Without Guyana, Caribbean facing significantly lower growth rate
The World Bank has projected that Guyana will undergo significant economic growth in 2022 but without Guyana’s economic expansion, the Caribbean faces a substantially weaker level of growth.
As has been the norm for the past few years, Guyana’s economic growth projection is the largest in the Latin America and Caribbean (LAC) region. The country with the next highest projection is St. Lucia, pegged at a 9.6 per cent growth rate in 2022.
And according to the new Global Prospects report from the World Bank, in the Caribbean region alone (excluding Latin America) growth is projected to be 7.3 per cent this year and 5.9 per cent in 2023.
The World Bank, however, pointed out that this region-wide growth rate “reflects a large contribution from Guyana, where offshore oil production recently began.”
“Growth in the Caribbean excluding Guyana, most of which is highly reliant on tourism, is projected to be substantially weaker, at 4.6 per cent in 2022 and 4.2 per cent in 2023,” the report stated.
The growth rates are measured using estimates of countries’ real Gross Domestic Product (GDP) which is an inflation-adjusted measure that reflects the value of all goods and services produced by an economy (in this case, Guyana’s economy) in a given year.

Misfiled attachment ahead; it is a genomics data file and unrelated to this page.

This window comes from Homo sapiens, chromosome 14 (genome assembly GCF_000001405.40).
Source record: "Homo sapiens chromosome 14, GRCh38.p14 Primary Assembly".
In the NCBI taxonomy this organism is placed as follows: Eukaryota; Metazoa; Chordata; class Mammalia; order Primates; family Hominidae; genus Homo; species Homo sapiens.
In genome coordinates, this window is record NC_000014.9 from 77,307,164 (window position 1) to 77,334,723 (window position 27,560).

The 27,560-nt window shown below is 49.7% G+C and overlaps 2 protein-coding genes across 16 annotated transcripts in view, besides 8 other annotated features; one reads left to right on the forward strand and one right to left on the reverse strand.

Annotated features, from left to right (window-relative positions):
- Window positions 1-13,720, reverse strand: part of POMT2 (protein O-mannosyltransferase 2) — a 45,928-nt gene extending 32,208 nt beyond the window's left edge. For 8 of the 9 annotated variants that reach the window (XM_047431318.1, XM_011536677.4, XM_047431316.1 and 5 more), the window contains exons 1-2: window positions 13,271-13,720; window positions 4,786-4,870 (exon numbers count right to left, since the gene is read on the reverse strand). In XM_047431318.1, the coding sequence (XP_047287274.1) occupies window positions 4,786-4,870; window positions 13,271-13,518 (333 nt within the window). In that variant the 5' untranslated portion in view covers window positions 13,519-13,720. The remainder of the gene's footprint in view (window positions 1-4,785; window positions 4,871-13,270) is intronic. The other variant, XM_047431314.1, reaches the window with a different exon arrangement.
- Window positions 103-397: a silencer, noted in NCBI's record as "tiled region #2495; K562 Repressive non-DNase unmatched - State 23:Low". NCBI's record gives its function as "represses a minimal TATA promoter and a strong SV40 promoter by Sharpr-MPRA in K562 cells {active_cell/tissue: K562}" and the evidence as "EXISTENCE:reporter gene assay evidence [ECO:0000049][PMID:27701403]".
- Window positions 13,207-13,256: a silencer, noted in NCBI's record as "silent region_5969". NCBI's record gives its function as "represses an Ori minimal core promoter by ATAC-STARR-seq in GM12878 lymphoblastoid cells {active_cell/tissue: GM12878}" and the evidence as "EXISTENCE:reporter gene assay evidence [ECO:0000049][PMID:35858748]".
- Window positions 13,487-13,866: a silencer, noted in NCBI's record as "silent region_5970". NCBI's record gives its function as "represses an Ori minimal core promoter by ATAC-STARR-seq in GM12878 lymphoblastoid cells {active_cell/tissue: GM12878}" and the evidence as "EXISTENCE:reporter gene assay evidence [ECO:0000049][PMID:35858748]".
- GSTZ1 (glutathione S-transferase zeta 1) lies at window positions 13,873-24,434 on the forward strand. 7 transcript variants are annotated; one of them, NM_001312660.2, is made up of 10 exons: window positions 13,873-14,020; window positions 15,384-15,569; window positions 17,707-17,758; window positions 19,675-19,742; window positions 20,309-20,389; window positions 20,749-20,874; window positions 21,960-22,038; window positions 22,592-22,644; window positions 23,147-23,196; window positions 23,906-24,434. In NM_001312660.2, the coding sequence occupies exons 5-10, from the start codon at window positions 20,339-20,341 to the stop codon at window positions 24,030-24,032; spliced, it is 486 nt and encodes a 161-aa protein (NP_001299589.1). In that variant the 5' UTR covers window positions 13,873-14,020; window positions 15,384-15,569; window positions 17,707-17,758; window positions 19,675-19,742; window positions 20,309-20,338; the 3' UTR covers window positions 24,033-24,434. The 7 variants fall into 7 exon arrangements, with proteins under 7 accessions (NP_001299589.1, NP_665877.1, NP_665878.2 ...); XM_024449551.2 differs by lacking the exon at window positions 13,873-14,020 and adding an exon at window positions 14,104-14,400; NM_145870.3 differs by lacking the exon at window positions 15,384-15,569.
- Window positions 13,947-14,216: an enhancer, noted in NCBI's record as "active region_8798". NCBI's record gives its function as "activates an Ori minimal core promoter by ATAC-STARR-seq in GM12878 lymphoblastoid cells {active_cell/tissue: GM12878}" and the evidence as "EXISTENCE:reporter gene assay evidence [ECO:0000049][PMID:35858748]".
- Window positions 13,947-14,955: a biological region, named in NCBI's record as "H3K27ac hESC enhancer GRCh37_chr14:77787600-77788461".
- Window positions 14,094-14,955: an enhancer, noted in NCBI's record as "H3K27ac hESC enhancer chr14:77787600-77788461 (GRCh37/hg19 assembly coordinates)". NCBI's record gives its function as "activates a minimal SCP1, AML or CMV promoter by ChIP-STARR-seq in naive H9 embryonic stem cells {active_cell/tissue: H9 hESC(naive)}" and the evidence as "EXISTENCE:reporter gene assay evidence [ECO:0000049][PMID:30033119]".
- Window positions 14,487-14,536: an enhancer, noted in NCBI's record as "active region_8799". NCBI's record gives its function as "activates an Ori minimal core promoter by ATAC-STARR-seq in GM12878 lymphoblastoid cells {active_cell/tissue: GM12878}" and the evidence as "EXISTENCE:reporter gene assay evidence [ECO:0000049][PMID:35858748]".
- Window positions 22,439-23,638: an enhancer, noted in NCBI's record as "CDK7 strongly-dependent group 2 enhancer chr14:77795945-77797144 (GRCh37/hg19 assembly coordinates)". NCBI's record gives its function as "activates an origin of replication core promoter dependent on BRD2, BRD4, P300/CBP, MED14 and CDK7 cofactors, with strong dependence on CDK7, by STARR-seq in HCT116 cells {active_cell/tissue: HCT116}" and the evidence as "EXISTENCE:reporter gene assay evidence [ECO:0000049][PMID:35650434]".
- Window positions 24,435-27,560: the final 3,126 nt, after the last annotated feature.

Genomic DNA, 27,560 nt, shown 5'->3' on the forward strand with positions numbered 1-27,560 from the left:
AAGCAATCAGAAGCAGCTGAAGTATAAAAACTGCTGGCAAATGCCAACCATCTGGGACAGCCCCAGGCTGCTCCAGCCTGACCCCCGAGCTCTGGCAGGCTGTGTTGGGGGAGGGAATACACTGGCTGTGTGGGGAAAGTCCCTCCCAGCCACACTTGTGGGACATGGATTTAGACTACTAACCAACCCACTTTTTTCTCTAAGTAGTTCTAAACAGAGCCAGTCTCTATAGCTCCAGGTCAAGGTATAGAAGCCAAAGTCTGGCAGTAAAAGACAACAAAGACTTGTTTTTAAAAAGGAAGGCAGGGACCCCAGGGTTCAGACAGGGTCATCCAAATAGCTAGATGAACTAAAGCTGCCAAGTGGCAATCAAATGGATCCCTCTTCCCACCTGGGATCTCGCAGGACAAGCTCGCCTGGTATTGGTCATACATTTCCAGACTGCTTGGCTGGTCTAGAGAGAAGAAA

In simpler terms, the real GDP measures a country’s total economic output, adjusted for price changes.
Since 2020, many Caribbean economies have been battered by the COVID-19 pandemic. This is so because many Caribbean countries depend heavily on tourism, which was a sector disrupted by travel restrictions geared at slowing the spread of the novel coronavirus.
Guyana has been able to withstand the impact of the pandemic, and even record positive economic growth when many countries faced declines because of its new oil and gas industry.
Importantly, though, the World Bank noted that in most tourism-reliant economies, growth in 2022 is projected to speed up, compared to 2021 rates. This is due to the expected recovery in international arrivals.
The World Bank, however, pointed out that the rapid spread of the Omicron variant indicates that the pandemic will likely continue to disrupt economic activity in the near term.